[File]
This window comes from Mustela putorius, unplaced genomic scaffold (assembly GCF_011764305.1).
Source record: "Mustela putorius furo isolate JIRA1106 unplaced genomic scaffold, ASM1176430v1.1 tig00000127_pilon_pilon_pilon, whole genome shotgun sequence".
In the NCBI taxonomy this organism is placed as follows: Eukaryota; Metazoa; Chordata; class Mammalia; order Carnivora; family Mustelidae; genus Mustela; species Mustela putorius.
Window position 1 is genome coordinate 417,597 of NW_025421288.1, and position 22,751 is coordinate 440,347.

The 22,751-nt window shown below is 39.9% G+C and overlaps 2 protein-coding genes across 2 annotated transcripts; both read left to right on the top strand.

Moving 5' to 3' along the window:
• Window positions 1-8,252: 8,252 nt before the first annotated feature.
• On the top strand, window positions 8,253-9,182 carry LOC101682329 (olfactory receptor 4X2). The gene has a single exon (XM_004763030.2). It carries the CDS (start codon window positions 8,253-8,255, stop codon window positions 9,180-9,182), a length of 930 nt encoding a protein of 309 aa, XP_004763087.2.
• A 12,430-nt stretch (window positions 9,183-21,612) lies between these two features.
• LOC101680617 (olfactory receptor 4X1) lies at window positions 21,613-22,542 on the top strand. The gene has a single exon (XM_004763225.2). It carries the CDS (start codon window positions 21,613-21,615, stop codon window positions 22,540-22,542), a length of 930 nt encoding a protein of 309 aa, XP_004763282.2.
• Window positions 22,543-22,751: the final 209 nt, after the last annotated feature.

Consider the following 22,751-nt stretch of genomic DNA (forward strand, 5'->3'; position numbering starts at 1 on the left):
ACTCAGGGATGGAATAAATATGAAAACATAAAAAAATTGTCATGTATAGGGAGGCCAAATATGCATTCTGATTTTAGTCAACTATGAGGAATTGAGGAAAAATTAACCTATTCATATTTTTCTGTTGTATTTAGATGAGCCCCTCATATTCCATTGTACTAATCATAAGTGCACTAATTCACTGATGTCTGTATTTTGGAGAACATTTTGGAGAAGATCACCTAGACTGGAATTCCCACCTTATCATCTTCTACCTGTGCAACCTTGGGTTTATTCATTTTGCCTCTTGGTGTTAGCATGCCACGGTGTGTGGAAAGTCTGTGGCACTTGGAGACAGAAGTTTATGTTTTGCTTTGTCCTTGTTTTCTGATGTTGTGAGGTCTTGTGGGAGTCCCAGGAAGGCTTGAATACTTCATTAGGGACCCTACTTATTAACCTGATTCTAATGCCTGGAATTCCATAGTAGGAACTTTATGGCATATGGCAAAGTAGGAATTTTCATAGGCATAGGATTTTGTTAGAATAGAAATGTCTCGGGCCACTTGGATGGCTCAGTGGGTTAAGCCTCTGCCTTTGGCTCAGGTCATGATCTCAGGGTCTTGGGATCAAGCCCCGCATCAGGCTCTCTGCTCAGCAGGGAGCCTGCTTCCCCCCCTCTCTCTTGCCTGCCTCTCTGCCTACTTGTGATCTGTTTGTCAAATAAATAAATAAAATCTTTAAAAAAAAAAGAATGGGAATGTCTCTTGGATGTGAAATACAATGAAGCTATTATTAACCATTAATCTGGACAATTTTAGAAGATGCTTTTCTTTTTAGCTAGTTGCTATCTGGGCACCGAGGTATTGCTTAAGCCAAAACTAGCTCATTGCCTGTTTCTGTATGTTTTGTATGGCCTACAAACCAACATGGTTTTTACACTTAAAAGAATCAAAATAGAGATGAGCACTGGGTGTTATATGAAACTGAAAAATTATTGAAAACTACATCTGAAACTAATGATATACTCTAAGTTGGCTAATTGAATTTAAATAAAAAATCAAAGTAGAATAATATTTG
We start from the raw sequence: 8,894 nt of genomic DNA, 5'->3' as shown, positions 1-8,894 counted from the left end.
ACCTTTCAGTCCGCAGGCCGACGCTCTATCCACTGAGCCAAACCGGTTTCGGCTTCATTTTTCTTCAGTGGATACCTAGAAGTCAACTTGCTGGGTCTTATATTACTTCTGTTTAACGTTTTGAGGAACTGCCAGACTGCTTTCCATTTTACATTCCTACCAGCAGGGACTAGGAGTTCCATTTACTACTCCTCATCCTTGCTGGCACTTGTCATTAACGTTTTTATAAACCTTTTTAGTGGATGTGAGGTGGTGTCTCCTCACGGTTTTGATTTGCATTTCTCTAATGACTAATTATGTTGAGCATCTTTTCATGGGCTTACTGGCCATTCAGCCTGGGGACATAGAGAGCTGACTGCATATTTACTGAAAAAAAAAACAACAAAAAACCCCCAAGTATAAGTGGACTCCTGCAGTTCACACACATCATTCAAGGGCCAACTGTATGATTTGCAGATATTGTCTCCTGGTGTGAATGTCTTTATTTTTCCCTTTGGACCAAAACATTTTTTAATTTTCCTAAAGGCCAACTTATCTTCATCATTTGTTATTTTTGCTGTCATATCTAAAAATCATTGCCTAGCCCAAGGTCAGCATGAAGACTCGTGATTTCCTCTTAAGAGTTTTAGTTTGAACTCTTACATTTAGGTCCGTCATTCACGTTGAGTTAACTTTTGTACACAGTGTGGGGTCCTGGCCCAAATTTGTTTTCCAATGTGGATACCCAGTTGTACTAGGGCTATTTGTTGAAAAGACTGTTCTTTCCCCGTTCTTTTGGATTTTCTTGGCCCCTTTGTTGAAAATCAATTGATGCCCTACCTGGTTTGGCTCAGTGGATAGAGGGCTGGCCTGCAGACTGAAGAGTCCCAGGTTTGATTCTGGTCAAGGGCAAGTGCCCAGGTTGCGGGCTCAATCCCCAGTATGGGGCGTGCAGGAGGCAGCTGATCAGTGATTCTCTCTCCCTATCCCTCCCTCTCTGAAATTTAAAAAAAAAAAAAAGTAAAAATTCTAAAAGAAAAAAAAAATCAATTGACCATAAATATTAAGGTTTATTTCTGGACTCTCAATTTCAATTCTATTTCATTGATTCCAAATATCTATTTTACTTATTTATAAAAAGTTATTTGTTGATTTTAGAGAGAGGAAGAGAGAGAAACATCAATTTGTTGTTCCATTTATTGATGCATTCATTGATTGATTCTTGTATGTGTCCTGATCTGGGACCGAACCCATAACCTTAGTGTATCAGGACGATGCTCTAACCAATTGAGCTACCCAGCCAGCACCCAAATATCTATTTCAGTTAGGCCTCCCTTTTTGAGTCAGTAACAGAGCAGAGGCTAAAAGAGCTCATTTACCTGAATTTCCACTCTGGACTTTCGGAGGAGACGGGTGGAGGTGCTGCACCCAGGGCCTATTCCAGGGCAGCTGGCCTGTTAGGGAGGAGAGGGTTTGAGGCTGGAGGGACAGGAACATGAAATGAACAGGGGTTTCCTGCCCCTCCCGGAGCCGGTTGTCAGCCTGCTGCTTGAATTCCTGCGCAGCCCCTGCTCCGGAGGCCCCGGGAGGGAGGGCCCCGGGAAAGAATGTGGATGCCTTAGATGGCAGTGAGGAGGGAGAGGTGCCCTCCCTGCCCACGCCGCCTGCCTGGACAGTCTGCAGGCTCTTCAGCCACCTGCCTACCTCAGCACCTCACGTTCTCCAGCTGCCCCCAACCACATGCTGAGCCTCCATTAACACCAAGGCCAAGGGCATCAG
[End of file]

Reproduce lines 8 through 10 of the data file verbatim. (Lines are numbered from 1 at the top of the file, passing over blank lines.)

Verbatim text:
• On the top strand, window positions 8,253-9,182 carry LOC101682329 (olfactory receptor 4X2). The gene has a single exon (XM_004763030.2). It carries the CDS (start codon window positions 8,253-8,255, stop codon window positions 9,180-9,182), a length of 930 nt encoding a protein of 309 aa, XP_004763087.2.
• A 12,430-nt stretch (window positions 9,183-21,612) lies between these two features.
• LOC101680617 (olfactory receptor 4X1) lies at window positions 21,613-22,542 on the top strand. The gene has a single exon (XM_004763225.2). It carries the CDS (start codon window positions 21,613-21,615, stop codon window positions 22,540-22,542), a length of 930 nt encoding a protein of 309 aa, XP_004763282.2.